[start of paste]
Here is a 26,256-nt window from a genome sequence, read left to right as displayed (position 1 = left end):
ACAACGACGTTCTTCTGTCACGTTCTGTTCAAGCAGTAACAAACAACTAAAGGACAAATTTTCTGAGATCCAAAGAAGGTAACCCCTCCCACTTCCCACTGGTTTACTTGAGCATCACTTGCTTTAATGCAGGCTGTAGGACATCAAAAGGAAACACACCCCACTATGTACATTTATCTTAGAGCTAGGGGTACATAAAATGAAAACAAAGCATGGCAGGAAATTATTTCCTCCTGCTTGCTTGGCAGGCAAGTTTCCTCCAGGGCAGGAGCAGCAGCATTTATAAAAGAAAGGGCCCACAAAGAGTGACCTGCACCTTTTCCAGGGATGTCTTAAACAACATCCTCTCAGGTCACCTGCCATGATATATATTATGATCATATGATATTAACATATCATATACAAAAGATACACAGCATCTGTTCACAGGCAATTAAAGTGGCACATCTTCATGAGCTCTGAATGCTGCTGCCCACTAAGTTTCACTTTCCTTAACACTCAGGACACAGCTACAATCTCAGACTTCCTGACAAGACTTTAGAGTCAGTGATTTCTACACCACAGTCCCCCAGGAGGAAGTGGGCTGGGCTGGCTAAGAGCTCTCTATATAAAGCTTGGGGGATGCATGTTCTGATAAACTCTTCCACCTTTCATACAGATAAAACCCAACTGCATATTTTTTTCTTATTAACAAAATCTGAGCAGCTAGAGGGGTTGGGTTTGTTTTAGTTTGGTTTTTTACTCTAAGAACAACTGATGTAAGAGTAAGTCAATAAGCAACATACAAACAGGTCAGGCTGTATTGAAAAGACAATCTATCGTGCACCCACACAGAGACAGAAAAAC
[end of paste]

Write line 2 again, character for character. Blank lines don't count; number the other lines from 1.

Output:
ACAACGACGTTCTTCTGTCACGTTCTGTTCAAGCAGTAACAAACAACTAAAGGACAAATTTTCTGAGATCCAAAGAAGGTAACCCCTCCCACTTCCCACTGGTTTACTTGAGCATCACTTGCTTTAATGCAGGCTGTAGGACATCAAAAGGAAACACACCCCACTATGTACATTTATCTTAGAGCTAGGGGTACATAAAATGAAAACAAAGCATGGCAGGAAATTATTTCCTCCTGCTTGCTTGGCAGGCAAGTTTCCTCCAGGGCAGGAGCAGCAGCATTTATAAAAGAAAGGGCCCACAAAGAGTGACCTGCACCTTTTCCAGGGATGTCTTAAACAACATCCTCTCAGGTCACCTGCCATGATATATATTATGATCATATGATATTAACATATCATATACAAAAGATACACAGCATCTGTTCACAGGCAATTAAAGTGGCACATCTTCATGAGCTCTGAATGCTGCTGCCCACTAAGTTTCACTTTCCTTAACACTCAGGACACAGCTACAATCTCAGACTTCCTGACAAGACTTTAGAGTCAGTGATTTCTACACCACAGTCCCCCAGGAGGAAGTGGGCTGGGCTGGCTAAGAGCTCTCTATATAAAGCTTGGGGGATGCATGTTCTGATAAACTCTTCCACCTTTCATACAGATAAAACCCAACTGCATATTTTTTTCTTATTAACAAAATCTGAGCAGCTAGAGGGGTTGGGTTTGTTTTAGTTTGGTTTTTTACTCTAAGAACAACTGATGTAAGAGTAAGTCAATAAGCAACATACAAACAGGTCAGGCTGTATTGAAAAGACAATCTATCGTGCACCCACACAGAGACAGAAAAAC